It is preferred that the inventive antireflective coating composition may contain about 10 to about 500 ppm of the at least one surfactant, based on the total weight of the polymer. More preferably, the inventive antireflective coating composition may contain about 50 to about 300 ppm of the at least one surfactant, based on the total weight of the polymer.

It is preferred that the inventive antireflective coating composition is soluble in organic solvents that include, but are not limited to: a ketone, a lactone, and a combination thereof. Thus, the inventive antireflective coating composition can be cast in these organic solvents. By “soluble” it is meant having a solubility of at least 10 mg per milliliter in a solvent at a designated temperature. Preferably, the ketone includes, but is not limited to: a cyclic ketone. Examples of the cyclic ketone solvents suitable for the present invention include, but are not limited to: cyclohexanone and cyclopentaone. Examples of the lactone suitable for the present invention include, but are not limited to: gamma-butyrolactone, gamma-valerolactone, and delta-valerolactone.lactones and cyclic ketones.

It is preferred that the inventive antireflective coating composition is insoluble in photoresist casting solvents that include, but are not limited to: esters and ethers. Thus, the inventive antireflective coating composition can form a discrete underlayer immiscible with a photoresist layer. In other words, a layer of the inventive antireflective coating composition does not intermix with the above photoresist layer. By “insoluble” it is meant having a solubility of no more than 1 mg per milliliter in a solvent at room temperature. Examples of photoresist casting solvents include, but are not limited to: propylene glycol methyl ether acetate (PGMEA) and ethoxy ethyl propionate (EEP).

It is preferred that the inventive developable BARC composition has a refractive index (n) in the range from about 1.4 to about 2.2 and an absorption parameter (k) in the range from about 0.1 to about 1.0 at a wavelength of 248 nm, 193 nm, or other extreme ultraviolet radiation. In other words, the inventive developable BARC composition is highly absorbent to radiation in the deep and extreme UV region, and thereby is particularly suitable to be used as a BARC film with 193 nm photoresist compositions.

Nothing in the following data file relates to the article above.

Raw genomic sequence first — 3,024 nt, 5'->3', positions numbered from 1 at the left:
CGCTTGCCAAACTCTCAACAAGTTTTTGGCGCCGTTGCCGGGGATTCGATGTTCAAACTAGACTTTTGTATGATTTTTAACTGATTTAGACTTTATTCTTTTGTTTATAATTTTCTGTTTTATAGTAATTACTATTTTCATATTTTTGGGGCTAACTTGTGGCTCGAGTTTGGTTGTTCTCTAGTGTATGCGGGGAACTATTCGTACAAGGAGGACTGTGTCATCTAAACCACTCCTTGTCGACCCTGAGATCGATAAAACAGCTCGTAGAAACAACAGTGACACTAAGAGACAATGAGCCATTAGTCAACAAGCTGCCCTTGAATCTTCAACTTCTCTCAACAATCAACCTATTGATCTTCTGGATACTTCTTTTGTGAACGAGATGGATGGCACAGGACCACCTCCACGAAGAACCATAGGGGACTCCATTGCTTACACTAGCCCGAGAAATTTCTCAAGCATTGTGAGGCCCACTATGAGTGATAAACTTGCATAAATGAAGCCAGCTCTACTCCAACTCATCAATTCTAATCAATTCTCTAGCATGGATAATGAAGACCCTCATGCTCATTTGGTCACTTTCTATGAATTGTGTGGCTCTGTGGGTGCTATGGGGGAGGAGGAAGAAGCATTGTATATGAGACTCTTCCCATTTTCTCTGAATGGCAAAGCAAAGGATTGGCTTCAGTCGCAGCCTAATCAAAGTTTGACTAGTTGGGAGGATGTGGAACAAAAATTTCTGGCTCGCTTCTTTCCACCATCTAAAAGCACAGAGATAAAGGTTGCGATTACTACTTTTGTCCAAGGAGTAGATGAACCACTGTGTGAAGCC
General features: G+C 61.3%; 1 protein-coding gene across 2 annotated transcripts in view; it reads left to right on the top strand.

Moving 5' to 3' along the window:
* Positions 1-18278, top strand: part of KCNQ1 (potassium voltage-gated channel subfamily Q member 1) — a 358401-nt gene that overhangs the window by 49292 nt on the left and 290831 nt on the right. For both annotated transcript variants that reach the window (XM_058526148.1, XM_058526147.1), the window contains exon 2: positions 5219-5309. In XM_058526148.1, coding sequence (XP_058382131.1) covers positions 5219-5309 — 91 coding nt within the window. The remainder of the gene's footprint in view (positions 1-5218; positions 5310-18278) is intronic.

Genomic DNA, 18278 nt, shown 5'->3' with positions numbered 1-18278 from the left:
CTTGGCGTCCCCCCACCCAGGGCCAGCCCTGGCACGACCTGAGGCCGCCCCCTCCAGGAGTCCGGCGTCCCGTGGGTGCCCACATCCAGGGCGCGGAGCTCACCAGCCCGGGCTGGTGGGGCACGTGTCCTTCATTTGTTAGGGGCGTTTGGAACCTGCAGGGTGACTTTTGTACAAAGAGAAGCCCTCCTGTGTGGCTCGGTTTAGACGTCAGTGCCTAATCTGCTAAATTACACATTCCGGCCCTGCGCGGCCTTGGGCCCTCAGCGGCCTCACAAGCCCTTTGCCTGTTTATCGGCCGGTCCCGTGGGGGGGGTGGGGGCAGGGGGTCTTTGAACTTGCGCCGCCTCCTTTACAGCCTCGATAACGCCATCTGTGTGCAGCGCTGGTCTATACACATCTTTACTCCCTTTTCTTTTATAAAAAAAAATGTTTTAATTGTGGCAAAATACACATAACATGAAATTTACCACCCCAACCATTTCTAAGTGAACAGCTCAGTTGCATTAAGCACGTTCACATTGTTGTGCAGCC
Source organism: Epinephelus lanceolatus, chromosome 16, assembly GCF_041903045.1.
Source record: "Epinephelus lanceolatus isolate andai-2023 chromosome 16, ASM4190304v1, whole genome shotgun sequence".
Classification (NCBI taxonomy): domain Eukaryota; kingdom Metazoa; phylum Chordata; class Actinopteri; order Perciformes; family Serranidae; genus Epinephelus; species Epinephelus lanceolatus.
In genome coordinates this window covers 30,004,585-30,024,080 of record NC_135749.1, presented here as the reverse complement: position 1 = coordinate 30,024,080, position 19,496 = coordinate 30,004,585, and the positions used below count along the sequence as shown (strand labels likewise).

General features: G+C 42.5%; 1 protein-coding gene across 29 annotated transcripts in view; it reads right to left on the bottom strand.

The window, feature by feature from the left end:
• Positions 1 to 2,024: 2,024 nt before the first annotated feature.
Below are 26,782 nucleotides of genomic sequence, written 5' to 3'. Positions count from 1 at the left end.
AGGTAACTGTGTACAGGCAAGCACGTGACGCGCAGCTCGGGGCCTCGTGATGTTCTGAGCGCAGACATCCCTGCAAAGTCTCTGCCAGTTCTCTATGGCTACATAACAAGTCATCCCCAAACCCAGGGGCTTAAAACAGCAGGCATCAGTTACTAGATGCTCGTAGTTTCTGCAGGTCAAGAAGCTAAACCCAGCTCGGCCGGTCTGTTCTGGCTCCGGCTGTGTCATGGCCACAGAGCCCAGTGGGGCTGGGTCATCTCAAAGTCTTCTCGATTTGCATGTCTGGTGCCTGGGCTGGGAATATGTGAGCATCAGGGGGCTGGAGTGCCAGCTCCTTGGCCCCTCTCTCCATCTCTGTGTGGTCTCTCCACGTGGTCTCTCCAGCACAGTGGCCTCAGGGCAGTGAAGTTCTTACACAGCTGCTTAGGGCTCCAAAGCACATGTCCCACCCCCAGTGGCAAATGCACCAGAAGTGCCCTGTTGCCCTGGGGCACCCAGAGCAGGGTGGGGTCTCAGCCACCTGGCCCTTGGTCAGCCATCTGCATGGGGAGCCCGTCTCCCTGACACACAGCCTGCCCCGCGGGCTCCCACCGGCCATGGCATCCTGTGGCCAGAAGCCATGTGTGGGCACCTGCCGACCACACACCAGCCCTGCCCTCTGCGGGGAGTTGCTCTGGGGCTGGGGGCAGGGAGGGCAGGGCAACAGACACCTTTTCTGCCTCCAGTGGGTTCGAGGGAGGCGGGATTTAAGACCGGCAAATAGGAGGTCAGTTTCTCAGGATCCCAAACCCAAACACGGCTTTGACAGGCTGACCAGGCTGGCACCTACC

The present invention is further directed to a coating of the inventive antireflective coating composition. The inventive antireflective coating can be used between the substrate and the photoresist layer to reduce the problem of reflected radiation. Preferably, the inventive antireflective coating has a thickness ranging from about 10 nm to about 500 nm, with about 30 nm to about 200 nm more preferred.

In another aspect of the invention, the inventive antireflective coating composition may be used in a method of forming and transferring a relief image by photolithography.

In the inventive method, the inventive antireflective coating composition is first applied on a substrate by known means, such as spinning, casting, and dipping, to form an antireflective layer on the substrate. The substrate may be a semiconducting material, a dielectric material, a conductive material, or any combinations thereof, including multilayers. The substrate with the antireflective layer may then be baked (post applying bake) to remove any solvent from the inventive antireflective coating composition and improve the coherence of the antireflective layer. Typical post applying bake temperatures are about 90° to about 150° C., and typical post applying bake times are about 60 to about 90 seconds.

A positive photoresist composition (positive, negative, or hybrid) is then applied over the antireflective layer by known means to form a photoresist layer on the material. The substrate with the photoresist layer may then be baked (post applying bake) to remove any solvent from the photoresist composition and improve the coherence of the photoresist layer. A typical resist PAB temperature is within a range from about 90° to about 130° C. Typical photoresist thickness is from about 50 to about 300 nm. Any suitable positive resist composition may be used, such as the resist composition disclosed in U.S. Pat. Nos. 6,806,026 B2, 6,770,419 B2, and U.S. patent application Ser. No. 10/753,989, filed Jan. 8, 2004, the disclosures of which are incorporated herein by reference.

Next, the substrate is exposed to an appropriate radiation source through a patterned mask to form a latent image. In one exemplary embodiment, the imaging radiation is 193 nm radiation. In another embodiment, the imaging radiation is 248 nm radiation. The exposed substrate may then be baked (post-exposure bake) to promote the chemical reaction in the photoresist and to improve the coherence of the photoresist and coating layers. Typical post-exposure bake temperatures are about 90° to about 130° C., and typical post-exposure bake times are from about 60 to about 90 seconds.